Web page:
While the act was written to shut down internet pharmacies that were attempting to circumvent a physician’s exam and reduce the amount of illegal prescriptions for controlled substances, it has failed to account for how legitimate telemedicine businesses operate. Recently, the Substance Use-Disorder Prevention that Promotes Opioid Recovery and Treatment (“SUPPORT”) for Patients and Communities Act was signed into law. This legislation aims to reduce the number of Americans impacted by opioid addictions and develop alternative treatments. Additionally, the SUPPORT Act requires that the U.S. Drug Enforcement Administration (DEA) promulgate final regulations, specifying the limited circumstances where controlled substances may be prescribed via telemedicine, with a special registration for such telemedicine organizations. However, to date, the DEA has not issued any regulations for the special registration for telemedicine. In the interim, many state legislatures have now passed their own laws to address the issue of the remote prescription of controlled substances.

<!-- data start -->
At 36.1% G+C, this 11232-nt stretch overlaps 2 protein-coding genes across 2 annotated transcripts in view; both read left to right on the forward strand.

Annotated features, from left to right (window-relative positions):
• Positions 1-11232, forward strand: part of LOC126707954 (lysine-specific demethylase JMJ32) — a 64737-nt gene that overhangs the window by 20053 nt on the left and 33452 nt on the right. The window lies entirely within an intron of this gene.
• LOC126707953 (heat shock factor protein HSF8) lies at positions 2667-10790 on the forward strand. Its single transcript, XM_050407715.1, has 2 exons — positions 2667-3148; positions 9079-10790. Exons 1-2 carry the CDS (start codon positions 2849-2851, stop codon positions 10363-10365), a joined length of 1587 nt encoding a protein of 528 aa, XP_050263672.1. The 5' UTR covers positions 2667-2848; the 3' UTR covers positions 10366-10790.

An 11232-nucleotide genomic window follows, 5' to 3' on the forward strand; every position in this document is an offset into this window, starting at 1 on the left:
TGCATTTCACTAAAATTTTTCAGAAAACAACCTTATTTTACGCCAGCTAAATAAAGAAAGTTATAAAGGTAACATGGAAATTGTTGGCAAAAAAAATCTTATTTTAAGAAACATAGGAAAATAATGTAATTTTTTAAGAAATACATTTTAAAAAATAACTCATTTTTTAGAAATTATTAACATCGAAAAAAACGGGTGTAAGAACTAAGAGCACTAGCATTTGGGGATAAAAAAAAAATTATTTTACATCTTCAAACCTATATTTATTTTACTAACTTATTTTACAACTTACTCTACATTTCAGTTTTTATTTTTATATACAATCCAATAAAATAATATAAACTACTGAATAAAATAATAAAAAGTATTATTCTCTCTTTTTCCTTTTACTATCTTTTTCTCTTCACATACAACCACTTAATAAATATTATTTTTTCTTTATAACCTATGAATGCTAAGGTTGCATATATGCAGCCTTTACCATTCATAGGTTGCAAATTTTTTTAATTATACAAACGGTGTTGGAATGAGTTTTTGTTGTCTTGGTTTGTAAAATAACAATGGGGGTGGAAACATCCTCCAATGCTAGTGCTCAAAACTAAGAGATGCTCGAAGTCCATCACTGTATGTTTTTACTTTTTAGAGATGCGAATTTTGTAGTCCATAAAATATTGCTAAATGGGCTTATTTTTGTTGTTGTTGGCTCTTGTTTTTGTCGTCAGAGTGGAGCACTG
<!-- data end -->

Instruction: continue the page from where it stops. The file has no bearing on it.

This is a complicated emerging area of law that will impact any entrepreneur attempting to duplicate the Amazon Effect for prescriptions. As such, prescribers need to be cautious and understand the nuances of individual state law before prescribing controlled substances, or they could be in violation of not only state, but also federal law.

AmSpa members receive a complimentary 20-minute Introductory Compliance Assessment with a ByrdAdatto attorney. Click here to learn how to join AmSpa today!